Missouri S&T small modular reactor consortium funds two initiatives
14 January 2014
Missouri’s multi-university Small Modular Reactor (SMR) Research and Education Consortium, led by Missouri University of Science and Technology, has selected its first two research initiatives for funding.
The first initiative will involve research aimed at identifying and establishing a sustainable supply chain for SMRs.
Dr. Kwame Awuah-Offei, an associate professor of mining engineering at S&T, Dr. Suzanna Long, an assistant professor of engineering management at S&T, and Dr. Shoaib Usman, an assistant professor of nuclear engineering at S&T, will lead the “SMR Supply Chain Assessment” research project.
The second initiative will investigate and identify uncertainty involved in numerical simulation of thermal-hydraulic flow inside an SMR using computational fluid dynamics (CFD). This work, referred to as “verification and validation” of CFD codes, will help provide software tools to evaluate SMR design and operation.
The research effort to establish a verified and validated CFD code to simulate thermal-hydraulic flows inside a light-water nuclear reactor will be led by Smith and Dr. Muthanna Al-Dahhan, professor and chair of chemical and biochemical engineering at S&T. This work will help assess safety issues associated with the design and operation of an SMR.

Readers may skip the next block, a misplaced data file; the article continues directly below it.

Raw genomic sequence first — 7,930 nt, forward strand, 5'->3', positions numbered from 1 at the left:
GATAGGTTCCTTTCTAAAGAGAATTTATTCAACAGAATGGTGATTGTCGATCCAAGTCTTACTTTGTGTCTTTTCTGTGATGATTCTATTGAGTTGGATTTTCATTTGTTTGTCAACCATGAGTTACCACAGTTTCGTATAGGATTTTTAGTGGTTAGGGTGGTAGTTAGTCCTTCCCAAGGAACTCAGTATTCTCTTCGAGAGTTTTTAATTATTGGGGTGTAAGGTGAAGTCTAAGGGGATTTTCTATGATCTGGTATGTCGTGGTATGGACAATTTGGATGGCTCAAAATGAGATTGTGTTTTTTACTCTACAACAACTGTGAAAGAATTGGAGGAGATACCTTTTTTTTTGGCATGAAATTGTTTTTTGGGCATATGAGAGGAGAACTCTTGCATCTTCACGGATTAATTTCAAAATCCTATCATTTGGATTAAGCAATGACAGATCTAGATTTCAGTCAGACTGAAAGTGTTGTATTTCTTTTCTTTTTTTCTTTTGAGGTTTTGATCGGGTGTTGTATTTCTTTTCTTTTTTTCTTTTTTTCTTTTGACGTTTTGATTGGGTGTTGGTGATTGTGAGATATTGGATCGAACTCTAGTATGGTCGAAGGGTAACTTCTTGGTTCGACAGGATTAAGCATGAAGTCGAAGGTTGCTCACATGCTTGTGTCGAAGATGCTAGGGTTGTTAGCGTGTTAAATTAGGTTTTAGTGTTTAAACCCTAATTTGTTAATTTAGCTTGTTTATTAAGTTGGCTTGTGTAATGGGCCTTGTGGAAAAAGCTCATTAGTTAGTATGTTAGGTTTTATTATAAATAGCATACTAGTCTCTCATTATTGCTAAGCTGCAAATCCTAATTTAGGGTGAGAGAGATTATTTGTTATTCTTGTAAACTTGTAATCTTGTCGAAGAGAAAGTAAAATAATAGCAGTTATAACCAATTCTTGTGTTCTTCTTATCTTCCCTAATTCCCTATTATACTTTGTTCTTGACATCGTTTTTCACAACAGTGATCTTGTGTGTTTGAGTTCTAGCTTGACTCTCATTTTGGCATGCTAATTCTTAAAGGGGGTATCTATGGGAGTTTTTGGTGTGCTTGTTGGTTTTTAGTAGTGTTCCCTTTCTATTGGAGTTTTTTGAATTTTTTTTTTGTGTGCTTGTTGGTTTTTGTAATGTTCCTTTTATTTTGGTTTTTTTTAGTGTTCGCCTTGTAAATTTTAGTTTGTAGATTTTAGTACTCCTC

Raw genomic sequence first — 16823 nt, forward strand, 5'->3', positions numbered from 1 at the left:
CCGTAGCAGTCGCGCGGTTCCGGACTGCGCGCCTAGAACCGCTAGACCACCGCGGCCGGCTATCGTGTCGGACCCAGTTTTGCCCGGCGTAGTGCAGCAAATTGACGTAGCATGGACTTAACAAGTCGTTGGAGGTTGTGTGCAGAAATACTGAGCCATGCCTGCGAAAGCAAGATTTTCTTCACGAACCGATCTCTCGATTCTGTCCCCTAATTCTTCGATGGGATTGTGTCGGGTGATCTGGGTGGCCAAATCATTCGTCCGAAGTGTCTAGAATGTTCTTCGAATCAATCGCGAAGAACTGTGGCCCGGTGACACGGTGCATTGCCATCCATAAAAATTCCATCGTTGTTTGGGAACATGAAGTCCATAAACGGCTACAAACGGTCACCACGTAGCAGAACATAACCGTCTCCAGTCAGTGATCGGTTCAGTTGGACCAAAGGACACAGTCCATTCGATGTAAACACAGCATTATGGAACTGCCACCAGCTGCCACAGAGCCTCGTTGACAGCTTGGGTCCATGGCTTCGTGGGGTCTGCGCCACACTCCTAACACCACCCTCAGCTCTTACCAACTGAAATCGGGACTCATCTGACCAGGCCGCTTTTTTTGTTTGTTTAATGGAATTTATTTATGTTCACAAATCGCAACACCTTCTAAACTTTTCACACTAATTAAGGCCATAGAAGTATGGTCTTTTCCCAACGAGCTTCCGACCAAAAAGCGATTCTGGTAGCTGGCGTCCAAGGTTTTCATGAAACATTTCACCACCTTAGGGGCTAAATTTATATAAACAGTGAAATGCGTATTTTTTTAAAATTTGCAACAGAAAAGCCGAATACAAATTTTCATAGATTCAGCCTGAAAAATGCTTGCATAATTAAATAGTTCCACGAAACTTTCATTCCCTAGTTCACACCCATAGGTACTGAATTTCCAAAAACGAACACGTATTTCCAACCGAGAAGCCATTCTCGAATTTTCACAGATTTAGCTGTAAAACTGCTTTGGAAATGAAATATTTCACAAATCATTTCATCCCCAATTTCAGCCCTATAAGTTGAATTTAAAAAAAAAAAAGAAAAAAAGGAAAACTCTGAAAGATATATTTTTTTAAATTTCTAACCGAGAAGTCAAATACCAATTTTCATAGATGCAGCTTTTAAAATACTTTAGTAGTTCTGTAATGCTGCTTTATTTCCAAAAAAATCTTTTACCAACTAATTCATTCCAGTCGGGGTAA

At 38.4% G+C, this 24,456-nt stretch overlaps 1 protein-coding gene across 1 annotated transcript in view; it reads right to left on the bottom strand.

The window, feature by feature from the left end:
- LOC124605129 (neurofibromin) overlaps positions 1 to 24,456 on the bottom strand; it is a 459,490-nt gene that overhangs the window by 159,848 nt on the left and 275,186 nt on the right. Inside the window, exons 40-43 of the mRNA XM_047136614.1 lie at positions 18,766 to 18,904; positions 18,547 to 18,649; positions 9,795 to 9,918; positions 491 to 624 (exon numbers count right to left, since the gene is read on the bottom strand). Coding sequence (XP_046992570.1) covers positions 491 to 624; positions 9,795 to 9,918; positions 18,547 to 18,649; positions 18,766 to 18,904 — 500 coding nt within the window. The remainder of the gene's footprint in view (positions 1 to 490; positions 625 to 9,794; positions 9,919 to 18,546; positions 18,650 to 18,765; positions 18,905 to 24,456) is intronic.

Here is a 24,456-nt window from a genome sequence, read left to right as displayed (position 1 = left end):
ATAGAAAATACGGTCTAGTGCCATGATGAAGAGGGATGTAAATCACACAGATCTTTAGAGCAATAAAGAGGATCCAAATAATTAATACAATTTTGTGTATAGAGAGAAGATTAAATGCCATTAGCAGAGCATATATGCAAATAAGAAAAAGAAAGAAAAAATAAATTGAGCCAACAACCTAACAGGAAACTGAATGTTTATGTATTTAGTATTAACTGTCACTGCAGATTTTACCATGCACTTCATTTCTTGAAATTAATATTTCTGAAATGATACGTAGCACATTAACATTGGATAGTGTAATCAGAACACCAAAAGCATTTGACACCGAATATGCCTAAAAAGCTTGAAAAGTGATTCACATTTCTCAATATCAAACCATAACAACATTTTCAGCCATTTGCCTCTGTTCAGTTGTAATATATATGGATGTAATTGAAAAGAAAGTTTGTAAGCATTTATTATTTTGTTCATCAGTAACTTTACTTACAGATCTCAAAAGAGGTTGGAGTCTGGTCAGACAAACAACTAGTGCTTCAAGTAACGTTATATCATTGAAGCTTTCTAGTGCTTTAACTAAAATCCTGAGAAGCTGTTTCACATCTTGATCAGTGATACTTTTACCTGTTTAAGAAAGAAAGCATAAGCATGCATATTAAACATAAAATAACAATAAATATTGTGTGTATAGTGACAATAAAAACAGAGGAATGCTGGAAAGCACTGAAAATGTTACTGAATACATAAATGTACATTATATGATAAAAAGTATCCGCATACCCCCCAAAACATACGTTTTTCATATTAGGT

The consortium, established in July 2013 with Ameren Corp. and Westinghouse Electric Co. as founding members, is supported by a $250,000-grant from the Missouri Technology Corp. In collaboration with the University of Missouri-Columbia, S&T conducts research through the consortium that will benefit the nuclear energy industry.
Multiple small reactors is a very good idea for the future because France has clearly demonstrated that a large reactor cannot be built in less than 20 years with its designs, but CANDU units from Canada can be built in four or five years.
Heavy water is highly available and should be used to make the reactors as small as possible. Turbines should also be as small as possible for each reactor. Efficiency of fuel use is not much of a concern in either coal fired or nuclear power plants. Fuel use is less than one forth the cost of power to a consumer for coal and far less than that for nuclear.
Canada has a lot of stored heavy water and it should lease it because deuterium is not much destroyed in reactors. India also has a surplus of production but not if deuterium modular reactors can be sold to India as they will buy all that can be produced. ..HG..
Posted by: Henry Gibson | 18 January 2014 at 03:14 AM